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Look, listen, go!
A fast and accurate diagnosis can make the difference between life and death in A&E. But trainees need to learn more than clinical skills to succeed and save lives, says Clinical Professor Goh Siang Hiong, Senior Consultant, Emergency Medicine, Changi General Hospital and Chair of SingHealth Duke-NUS Emergency Medicine Academic Clinical Programme. 

What field of emergency Medicine do you specialise in and teach?
I specialise in trauma and injuries but I teach all areas of emergency medicine. Our residents need to know how to handle any medical or surgical emergency that comes through our doors – one minute they can be diagnosing a heart attack in an elderly person and the next minute they can be providing life-saving support to a young motorcycle accident victim with massive trauma injuries. We also train medical students and residents from Internal Medicine, Family Medicine and Orthopaedic Surgery, who rotate through the Accident and Emergency Department (A&E) during their specialist training. 

What are the challenges of teaching emergency medicine?
The A&E is a high-pressure environment where patients need to be diagnosed quickly and accurately. It takes dedicated training and experience to develop the necessary skills and knowledge. About 60% of patients arrive with no referral from a primary care practitioner. While blood test results and scans help, the best information to obtain often lies with patients and their caregivers. Knowing a patient’s medical history, description of their symptoms, and what medications they have or haven’t being taking, are important for diagnosis and treatment. Doctors need to know how to gather such facts. However, dementia, unconsciousness and language barriers can make it challenging for patients to share such information, so training in the A&E focuses on communication and listening skills in addition to clinical knowledge and procedural skills.  

How has teaching changed during your medical career?
Teaching and mentoring are an integral part of medicine – it is ingrained in us to pass on our knowledge to our juniors. I experienced this as a medical student more than 35 years ago and it continues today. Bedside teaching, learning from good mentors and role models are the best ways to teach empathy, communication skills, and values.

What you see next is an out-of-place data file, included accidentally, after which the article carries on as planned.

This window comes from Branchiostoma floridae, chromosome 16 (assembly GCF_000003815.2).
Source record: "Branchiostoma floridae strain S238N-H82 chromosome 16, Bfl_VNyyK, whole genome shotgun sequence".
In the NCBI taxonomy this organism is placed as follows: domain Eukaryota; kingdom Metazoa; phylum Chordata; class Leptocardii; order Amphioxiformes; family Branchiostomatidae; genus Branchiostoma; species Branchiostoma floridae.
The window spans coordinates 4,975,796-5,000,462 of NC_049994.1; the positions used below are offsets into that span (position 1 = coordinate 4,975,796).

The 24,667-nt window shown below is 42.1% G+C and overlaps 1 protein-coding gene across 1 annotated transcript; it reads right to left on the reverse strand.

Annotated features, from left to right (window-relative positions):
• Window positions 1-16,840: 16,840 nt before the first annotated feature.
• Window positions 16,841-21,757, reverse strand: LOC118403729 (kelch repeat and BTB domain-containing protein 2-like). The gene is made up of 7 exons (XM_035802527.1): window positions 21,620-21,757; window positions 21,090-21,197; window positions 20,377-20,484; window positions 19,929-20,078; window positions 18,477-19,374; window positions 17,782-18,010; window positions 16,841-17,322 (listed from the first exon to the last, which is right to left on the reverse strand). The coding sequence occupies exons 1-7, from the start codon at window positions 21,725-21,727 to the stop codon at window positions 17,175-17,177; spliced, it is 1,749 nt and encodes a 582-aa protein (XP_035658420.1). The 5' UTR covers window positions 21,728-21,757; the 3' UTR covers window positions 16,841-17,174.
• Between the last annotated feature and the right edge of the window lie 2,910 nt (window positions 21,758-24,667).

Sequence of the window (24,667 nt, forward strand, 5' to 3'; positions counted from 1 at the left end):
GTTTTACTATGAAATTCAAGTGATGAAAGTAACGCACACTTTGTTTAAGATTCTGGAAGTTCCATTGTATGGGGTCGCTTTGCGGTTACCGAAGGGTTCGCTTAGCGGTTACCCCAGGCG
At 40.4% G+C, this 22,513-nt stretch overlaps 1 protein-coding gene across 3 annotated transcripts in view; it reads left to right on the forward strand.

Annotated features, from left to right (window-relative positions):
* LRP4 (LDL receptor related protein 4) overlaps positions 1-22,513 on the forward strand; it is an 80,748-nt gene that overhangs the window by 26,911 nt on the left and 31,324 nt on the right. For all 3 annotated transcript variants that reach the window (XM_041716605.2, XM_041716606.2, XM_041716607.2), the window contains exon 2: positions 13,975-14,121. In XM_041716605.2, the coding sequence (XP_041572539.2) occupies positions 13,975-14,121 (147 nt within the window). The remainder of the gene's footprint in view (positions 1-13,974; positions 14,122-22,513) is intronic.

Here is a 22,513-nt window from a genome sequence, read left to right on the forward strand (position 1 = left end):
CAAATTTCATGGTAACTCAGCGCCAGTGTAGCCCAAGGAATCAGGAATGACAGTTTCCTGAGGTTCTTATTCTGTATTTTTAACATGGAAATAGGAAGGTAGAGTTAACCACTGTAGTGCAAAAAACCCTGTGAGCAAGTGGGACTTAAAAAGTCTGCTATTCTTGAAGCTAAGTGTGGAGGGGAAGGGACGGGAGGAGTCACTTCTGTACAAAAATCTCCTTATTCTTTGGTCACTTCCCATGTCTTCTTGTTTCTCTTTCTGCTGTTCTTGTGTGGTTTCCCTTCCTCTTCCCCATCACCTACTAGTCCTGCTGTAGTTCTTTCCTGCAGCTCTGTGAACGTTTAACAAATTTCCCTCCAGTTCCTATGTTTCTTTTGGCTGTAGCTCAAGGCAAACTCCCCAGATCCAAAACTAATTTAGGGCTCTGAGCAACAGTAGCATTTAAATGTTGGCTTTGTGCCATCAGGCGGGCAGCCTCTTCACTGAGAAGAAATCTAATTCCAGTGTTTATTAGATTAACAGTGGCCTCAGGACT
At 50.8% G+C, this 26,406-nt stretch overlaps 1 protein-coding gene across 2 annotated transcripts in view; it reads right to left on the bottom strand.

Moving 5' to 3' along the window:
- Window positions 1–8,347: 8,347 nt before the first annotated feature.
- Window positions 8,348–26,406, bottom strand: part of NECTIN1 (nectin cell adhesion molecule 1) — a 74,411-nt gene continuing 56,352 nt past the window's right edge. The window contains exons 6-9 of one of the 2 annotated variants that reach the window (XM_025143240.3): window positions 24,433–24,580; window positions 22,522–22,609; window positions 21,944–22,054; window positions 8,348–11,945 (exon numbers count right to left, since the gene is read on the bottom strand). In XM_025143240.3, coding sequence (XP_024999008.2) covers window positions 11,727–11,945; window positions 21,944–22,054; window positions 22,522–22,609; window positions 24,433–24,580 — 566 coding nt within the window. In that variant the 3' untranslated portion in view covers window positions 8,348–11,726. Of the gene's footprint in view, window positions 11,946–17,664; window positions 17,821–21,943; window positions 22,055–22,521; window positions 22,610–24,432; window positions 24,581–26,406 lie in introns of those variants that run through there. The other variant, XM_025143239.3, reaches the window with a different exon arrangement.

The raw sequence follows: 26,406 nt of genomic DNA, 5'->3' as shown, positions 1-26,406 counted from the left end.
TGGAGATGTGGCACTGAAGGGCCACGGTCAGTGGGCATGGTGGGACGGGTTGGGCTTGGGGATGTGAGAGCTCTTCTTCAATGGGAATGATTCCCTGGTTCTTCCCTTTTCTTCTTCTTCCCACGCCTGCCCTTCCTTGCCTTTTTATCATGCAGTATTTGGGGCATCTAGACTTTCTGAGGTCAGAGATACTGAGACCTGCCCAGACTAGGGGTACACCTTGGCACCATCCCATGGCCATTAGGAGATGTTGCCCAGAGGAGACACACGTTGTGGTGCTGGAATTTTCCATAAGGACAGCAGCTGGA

However, technology is changing the way people learn and we need to adapt our teaching styles to keep pace. Teacher training is vital at all levels, so we can improve and retire outdated techniques. 

Quality online learning platforms are a great way for healthcare professionals to learn clinical facts in the comfort of their home. There is potential to expand such learning so we can free up more teaching time to discuss how clinical knowledge is interpreted and how treatment should be applied within the A&E for patients, and also to mentor staff. 

Today’s medical students and junior doctors have grown up with mobile phones and Google, which they are quick to use when considering symptoms and diagnoses. This gives them access to a wealth of research studies that include both well-controlled trials with validated results, as well as those with novel findings that – on closer inspection – are questionable due to poor data analysis or design. Teaching and mentoring junior staff so they can filter this information and identify the good from the bad is important to ensure that they apply evidence-based research that is relevant to our patient population. That aside, when doctors spend more time looking at mobile phones or computer screens, they may miss visual signs and symptoms as well as body language that may convey a patient’s anxieties, and run the risk of damaging the patient’s trust. I often have to remind juniors to put their phones away and to focus fully on their patients and the information that they are sharing.

Do you have any memorable teaching moments?
When residents from other specialties rotate through the A&E, they come with different strengths. For example, Orthopaedics residents have a very good understanding of the musculoskeletal system, read limb x-rays well and are usually good at managing trauma patients. However, they need more help with medical conditions such as pneumonia and knowing how to read ECG tracings from patients with chest pain.  I remember having taught a medical officer how to recognise the ‘tombstone’ sign in diagnosing a heart attack on an ECG. A few years later, when he had become an orthopedic consultant, he diagnosed a heart attack in his patient from the ECG readout. It was satisfying to know that the skills he had learnt in the A&E had made him a more holistic doctor and enabled him to save his patient’s life.